CAMBRIDGE — The BBC is used to getting what it wants. So how come Beeb executives doing the party circuit at King’s College looked so chipper when a government minister had just derailed part of their digital strategy? The answer can be summed up in one word — politics.
Taken at face value, failure to approve BBC3, the most ambitious of the pubcaster’s four new digital TV channels, with a budget of $140 million, was a mighty snub for an organization led to believe it would get approval for its entire digital portfolio.
But far from reining in the BBC, ministers are enabling the pubcaster, flush with extra license fee money, to dominate U.K. media as never before. This is despite the blip over BBC3, a youth-skewed entertainment service that threatened to make life harder still for commercial rivals, and which BBC director general Greg Dyke believes will get the greenlight once its more public service aspects (like news and factual shows) are beefed up.
“It’s all to do with politics,” says Dyke, even more ebullient than usual and knowing that the government hopes an improved BBC digital service will help drive digital take-up, enabling the treasury to sell off analog frequencies.
Had the government approved BBC3 during the traditional ministerial opening address at the Royal Television Society’s biennial Cambridge Convention, it would have further enraged delegates from the private companies who are forced to live in difficult times. The BBC, not so long ago threatened with privatization, is financially on a roll — and knows it.
That was the real message to emerge from the Sept. 13-15 Cambridge confab where industry bigwigs relive their university days by holing up in Spartan student rooms and downing cheap beer in the college bar until the small hours.
“The BBC is now absolutely massive, it’s more powerful than at any time I can remember,” says one ITV man. “They’ve got more money to spend than we have, and they’re not afraid to spend it.”
Cambridge 2001 had intended to address international issues with star billing for Liberty’s John Malone and News Corp.’s Rupert Murdoch. The terrorist attacks of Sept. 11 in the U.S. put an end to that, as both moguls were unable to cross the Atlantic.
Perhaps this was just as well. Had the pair attended, chances are they would have been depressed by the demoralized state of Blighty’s commercial players, reeling from the biggest advertising recession in memory, and disgusted by a resurgent BBC that has the government eating out of its hands.
In one telling session, led by BSkyB CEO Tony Ball, Granada maven Charles Allen and Dyke, soon to celebrate his second anniversary since leaving the private world to run the BBC, delegates were asked for a show of hands about whether they thought it was too late for U.K. telcos to join the big boys on the international stage.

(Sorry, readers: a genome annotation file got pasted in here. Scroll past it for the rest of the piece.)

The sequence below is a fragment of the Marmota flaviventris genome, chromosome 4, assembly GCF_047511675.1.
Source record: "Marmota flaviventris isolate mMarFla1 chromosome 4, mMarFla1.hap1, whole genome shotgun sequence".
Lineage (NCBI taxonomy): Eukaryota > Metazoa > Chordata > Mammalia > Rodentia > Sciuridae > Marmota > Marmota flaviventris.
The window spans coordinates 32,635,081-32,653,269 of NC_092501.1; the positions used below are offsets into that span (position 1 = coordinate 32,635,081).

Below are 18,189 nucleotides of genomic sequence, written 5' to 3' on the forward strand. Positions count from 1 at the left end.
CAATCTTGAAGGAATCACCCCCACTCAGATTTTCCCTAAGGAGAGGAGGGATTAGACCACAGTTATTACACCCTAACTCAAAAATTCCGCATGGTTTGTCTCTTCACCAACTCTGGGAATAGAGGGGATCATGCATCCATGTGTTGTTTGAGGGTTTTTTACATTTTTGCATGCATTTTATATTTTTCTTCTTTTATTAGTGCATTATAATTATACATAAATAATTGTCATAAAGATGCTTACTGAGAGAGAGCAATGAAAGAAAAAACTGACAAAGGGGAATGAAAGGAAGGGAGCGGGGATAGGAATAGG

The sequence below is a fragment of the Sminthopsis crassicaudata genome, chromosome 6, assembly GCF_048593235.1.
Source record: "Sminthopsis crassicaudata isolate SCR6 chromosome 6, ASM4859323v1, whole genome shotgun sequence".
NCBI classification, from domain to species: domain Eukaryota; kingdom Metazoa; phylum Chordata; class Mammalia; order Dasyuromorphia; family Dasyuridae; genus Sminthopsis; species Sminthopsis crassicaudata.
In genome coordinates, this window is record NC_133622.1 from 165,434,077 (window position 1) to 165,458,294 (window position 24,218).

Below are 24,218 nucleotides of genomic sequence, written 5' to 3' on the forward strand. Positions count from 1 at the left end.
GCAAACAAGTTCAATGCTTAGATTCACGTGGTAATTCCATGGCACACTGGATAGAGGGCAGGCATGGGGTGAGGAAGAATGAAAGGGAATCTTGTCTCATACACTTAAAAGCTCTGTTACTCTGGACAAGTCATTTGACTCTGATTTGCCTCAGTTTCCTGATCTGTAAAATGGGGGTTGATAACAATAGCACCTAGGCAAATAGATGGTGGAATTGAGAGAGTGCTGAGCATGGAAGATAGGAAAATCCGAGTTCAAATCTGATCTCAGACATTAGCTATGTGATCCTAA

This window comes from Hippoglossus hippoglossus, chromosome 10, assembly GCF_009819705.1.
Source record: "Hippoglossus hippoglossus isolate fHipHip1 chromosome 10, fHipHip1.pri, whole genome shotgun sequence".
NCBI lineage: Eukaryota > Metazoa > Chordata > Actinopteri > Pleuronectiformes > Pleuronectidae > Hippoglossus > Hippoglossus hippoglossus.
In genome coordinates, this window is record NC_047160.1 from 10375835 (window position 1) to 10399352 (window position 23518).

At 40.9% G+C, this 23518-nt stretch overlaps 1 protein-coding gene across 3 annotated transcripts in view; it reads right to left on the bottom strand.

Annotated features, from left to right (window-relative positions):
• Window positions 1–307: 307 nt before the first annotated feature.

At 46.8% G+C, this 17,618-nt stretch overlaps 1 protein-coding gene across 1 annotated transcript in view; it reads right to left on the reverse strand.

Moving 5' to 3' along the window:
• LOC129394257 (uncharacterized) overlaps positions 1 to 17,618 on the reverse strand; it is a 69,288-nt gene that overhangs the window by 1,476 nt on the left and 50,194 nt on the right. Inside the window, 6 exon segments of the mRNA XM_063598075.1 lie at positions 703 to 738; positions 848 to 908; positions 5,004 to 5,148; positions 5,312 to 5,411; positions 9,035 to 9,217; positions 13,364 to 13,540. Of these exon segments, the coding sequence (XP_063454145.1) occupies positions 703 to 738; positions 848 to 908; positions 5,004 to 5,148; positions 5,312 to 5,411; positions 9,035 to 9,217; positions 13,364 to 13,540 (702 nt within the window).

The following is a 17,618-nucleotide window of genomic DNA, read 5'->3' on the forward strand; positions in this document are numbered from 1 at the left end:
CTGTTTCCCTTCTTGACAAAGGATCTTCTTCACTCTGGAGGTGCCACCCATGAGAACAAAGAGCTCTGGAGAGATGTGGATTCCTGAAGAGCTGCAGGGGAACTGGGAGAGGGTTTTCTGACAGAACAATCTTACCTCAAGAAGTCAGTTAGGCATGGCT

No prizes for guessing the result.
“I remember when I worked in ITV in the ’80s and companies like Thames and TVS attempted to move into the U.S., usually with disastrous results. The Americans used to eat us for breakfast,” says Dyke, knowing full well that he no longer has to compete in the marketplace.
Nowadays it is economic factors and, according to some critics, a failure of management vision during the boom years of the ’90s that is depressing the commercial players like Granada and Carlton. They, in turn, blame regulatory restrictions, British introspection and the lead that BSkyB was able to carve out in the pay market.
Doom mongers predict that ITV’s ad revenue could be down by up to 20% this fall; at Cambridge, Adam Singer, who heads cable packager and programmer Telewest, reckoned ITV’s audience share could fall another 10 points in the years ahead.
The U.K.’s other two terrestrial webs, Channels 4 and 5 also face a testing future. Now that Channel 4 — looking for a successor to Michael Jackson, who is off to work in the U.S. — has moved into pay TV with niche nets FilmFour and E4 (whose audience will be targeted by BBC3), rivals think the time is long overdue for it to start living in the real world and start paying real taxes.
C4 is allowed to broadcast without paying any fees to the regulator in return for carrying out certain public service duties. Detractors claim this represents unfair competition and has led to high staffing levels and a carefree attitude toward budgets.
But even C4 is hurting in the ad squeeze, with off-peak program budgets being reduced to sustain a competitive schedule during primetime. C5 is also feeling the ill winds of the economic slowdown just at the time it needs to invest to increase ratings, which are beginning to stagnate.
Aside from Dyke, the only upbeat note over the weekend came from Endemol’s U.K. chief, Peter Bazalgette. He is the man who brought “Big Brother” to Blighty and is a front-runner to succeed Jackson at C4. In the Huw Wheldon lecture, he spent more than an hour telling his peers, “Golden age be damned,” British TV is better than it’s even been.
As one wag remarked on leaving his lecture: Will he still feel the same way if he fails in his bid to run C4? Or maybe he should not worry. He could always return to his old employer — the BBC.